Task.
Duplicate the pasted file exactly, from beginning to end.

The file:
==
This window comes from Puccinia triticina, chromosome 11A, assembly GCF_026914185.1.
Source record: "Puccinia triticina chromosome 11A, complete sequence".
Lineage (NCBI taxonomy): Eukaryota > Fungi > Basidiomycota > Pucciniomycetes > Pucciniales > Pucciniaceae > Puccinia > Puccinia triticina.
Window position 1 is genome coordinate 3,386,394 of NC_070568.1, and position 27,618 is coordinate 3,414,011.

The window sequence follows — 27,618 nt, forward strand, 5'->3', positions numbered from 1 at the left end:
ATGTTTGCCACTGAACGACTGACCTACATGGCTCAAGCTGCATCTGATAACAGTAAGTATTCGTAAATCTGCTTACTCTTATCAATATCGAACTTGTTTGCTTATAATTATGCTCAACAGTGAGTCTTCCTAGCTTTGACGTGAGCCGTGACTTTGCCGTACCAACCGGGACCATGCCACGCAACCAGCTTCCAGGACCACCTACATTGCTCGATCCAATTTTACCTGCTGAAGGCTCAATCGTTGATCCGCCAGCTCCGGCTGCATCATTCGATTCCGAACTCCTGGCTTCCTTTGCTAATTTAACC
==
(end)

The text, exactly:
This window comes from Puccinia triticina, chromosome 11A, assembly GCF_026914185.1.
Source record: "Puccinia triticina chromosome 11A, complete sequence".
Lineage (NCBI taxonomy): Eukaryota > Fungi > Basidiomycota > Pucciniomycetes > Pucciniales > Pucciniaceae > Puccinia > Puccinia triticina.
Window position 1 is genome coordinate 3,386,394 of NC_070568.1, and position 27,618 is coordinate 3,414,011.

The window sequence follows — 27,618 nt, forward strand, 5'->3', positions numbered from 1 at the left end:
ATGTTTGCCACTGAACGACTGACCTACATGGCTCAAGCTGCATCTGATAACAGTAAGTATTCGTAAATCTGCTTACTCTTATCAATATCGAACTTGTTTGCTTATAATTATGCTCAACAGTGAGTCTTCCTAGCTTTGACGTGAGCCGTGACTTTGCCGTACCAACCGGGACCATGCCACGCAACCAGCTTCCAGGACCACCTACATTGCTCGATCCAATTTTACCTGCTGAAGGCTCAATCGTTGATCCGCCAGCTCCGGCTGCATCATTCGATTCCGAACTCCTGGCTTCCTTTGCTAATTTAACC